As a short-term rental property owner, you must be careful not to include any confusing language in your documents, property descriptions, and ads or treat a guest in a way that might suggest that the occupant of your short-term rental is a tenant instead of a guest. Let’s dig into what the differences are between a tenant and a guest and more about the use of your property.
A tenant is given exclusive legal possession and control of the property. A guest simply has a right to the use of the premises—not possession or control. To determine if your occupant is a guest or a tenant, you must look at the totality of the circumstances, including the description of the relationship assumed by the parties, the payment for use of the premises (whether daily, weekly, monthly), the type of the accommodations and whether or not the occupant has another residence they deem permanent and whether or not the occupant intends to reside at the premises temporarily or for an indefinite time period.
Here are some questions that a judge might ask when determining whether or not your occupant is a guest or a tenant:
Is the occupant a citizen of the city/village/township where the property is located?
Was a licensing agreement or a lease agreement used?
Was a tenancy established?
How is the property referred to in your descriptions/ads/promotions, etc.?
Does the occupant have use of the entire premises and property?
Is your short-term rental a commercial or residential use?
How does your occupant intend to use the property? Are they local?
If the potential occupant communicates that they will be using your space as a home while they look for another place to live or for a few weeks until they find a job somewhere else, etc. Be wary. This occupant is probably looking for a rental unit that establishes a tenancy—not a short-term rental. Be especially wary of a local person/family seeking a short-term rental unit. An implied tenancy could be created simply by the occupant not understanding that there is a difference between a lease and a license. If challenged, you and/or your attorney will argue that a tenancy was never implied but judges often side with the occupant when communications get muddled or where language isn’t clear and easily understood.
How Could All This Play Out to Create a Landlord-Tenant Relationship Tenancy?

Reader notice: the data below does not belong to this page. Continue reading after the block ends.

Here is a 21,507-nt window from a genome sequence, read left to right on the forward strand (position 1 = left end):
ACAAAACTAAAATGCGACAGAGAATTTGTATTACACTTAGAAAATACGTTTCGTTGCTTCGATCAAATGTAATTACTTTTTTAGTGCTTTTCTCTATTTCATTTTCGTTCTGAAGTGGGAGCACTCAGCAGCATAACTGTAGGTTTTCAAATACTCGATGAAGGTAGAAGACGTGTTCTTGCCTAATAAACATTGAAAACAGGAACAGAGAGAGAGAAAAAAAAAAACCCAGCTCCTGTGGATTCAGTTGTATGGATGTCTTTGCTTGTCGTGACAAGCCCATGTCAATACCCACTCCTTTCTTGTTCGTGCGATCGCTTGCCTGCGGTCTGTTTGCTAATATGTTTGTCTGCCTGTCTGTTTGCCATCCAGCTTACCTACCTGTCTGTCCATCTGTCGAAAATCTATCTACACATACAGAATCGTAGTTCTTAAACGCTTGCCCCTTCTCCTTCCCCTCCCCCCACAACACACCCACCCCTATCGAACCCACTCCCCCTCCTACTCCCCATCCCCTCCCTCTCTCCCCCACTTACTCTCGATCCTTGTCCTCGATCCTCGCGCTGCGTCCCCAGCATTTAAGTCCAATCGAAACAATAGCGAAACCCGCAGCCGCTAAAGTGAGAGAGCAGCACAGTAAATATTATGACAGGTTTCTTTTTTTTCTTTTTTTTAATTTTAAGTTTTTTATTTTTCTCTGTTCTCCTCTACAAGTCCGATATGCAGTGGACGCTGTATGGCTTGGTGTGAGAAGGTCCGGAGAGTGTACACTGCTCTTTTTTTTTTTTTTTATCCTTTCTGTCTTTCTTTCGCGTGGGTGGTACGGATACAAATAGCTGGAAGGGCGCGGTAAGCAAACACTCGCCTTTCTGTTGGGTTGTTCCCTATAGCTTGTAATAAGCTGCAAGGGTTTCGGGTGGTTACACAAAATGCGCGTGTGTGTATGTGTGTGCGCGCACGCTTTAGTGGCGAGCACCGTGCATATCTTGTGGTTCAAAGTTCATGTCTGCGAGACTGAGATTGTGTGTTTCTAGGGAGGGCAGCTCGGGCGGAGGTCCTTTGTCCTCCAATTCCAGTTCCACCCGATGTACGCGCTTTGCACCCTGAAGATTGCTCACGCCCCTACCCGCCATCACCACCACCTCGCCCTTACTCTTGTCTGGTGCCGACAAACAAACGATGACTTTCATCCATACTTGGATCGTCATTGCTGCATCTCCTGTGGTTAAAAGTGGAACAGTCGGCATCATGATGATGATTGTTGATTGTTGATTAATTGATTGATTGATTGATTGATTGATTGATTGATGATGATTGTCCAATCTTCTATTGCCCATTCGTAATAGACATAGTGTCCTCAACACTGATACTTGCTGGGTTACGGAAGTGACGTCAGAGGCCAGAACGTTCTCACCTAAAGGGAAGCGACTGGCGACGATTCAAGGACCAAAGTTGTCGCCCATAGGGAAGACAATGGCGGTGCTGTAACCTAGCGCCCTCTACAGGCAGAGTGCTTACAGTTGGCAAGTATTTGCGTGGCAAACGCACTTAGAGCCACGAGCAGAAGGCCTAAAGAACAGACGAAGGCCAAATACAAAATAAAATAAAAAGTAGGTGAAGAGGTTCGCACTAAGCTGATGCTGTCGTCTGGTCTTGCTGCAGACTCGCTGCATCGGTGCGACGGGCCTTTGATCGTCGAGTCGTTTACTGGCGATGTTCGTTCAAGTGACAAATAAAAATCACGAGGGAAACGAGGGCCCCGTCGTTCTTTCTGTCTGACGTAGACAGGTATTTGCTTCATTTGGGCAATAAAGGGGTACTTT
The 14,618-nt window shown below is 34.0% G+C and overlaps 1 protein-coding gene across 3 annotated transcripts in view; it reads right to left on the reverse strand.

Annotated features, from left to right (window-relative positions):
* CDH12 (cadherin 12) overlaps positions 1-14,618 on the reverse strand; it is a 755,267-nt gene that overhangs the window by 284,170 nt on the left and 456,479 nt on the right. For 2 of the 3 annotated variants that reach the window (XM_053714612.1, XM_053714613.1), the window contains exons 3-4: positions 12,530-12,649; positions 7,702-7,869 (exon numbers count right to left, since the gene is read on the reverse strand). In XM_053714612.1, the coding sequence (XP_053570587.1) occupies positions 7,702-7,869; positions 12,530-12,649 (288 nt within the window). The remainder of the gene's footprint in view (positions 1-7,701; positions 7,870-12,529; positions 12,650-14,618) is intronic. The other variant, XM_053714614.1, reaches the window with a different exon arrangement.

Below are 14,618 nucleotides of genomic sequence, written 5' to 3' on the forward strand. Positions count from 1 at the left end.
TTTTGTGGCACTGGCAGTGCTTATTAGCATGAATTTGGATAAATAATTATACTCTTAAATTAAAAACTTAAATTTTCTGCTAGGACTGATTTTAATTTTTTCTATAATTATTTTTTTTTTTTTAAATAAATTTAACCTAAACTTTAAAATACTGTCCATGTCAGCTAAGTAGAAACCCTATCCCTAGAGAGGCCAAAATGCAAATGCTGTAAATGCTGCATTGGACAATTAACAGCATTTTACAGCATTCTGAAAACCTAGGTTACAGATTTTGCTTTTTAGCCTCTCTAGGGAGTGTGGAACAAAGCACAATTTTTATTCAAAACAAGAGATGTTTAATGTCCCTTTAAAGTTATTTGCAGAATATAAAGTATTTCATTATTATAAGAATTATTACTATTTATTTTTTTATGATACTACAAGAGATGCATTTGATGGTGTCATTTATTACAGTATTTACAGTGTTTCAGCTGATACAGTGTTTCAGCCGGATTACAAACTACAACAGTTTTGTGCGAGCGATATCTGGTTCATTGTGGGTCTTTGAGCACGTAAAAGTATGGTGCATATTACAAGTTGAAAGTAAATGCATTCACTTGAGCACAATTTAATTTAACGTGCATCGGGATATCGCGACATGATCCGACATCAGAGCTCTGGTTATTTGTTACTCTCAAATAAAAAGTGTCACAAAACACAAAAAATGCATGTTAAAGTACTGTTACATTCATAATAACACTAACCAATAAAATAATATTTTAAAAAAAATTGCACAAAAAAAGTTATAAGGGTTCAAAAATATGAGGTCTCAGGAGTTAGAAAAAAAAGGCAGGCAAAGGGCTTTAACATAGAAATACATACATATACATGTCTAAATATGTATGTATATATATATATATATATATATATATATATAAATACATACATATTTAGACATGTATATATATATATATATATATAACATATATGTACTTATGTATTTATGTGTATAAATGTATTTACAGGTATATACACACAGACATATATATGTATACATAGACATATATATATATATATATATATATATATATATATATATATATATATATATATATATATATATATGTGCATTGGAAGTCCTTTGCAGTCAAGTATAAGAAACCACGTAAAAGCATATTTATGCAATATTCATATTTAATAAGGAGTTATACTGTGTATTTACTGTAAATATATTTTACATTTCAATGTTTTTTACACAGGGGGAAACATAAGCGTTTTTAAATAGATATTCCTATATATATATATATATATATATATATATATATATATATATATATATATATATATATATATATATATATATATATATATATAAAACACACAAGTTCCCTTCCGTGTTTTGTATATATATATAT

If you mistakenly use wording such as lease or rental agreement in your documents instead of the correct wording, licensing agreement; or your documents refer to the occupant as a tenant instead of a guest; or, you use a standard lease or rental agreement form available from various sources that are used for creating a landlord-tenant tenancy—you could have a problem. Boilerplate forms are great—just make sure you are using the correct ones. It is also important to note that Courts have said the title on the top of the agreement is not conclusive, i.e., just stating “Licensing Agreement” at the top of the page is not enough to make it so. However, the use of this title does help show intent of the parties involved. Members of the Short Term Rental Association (STRA) can find a legit licensing agreement for use here: (Add link to the license agreement.)
When Is a Tenancy Created?
A tenancy refers to the actual property right a tenant receives under a lease (not a license agreement). The owner conveys to the lessee/tenant interest in the property for a term (weekly, monthly, six-months, yearly) for valuable consideration (rent) whereby the tenant has use and “enjoyment” of the property during the stipulated period. There are three types of tenancies in Michigan: fixed-term (like a year lease), periodic/tenancy at will (like a month to month) and tenancy at sufferance/holdover (like where a tenant remains in possession beyond their legal right to do so). Leases can be verbal (if less than one year) and must be in writing if one year or longer.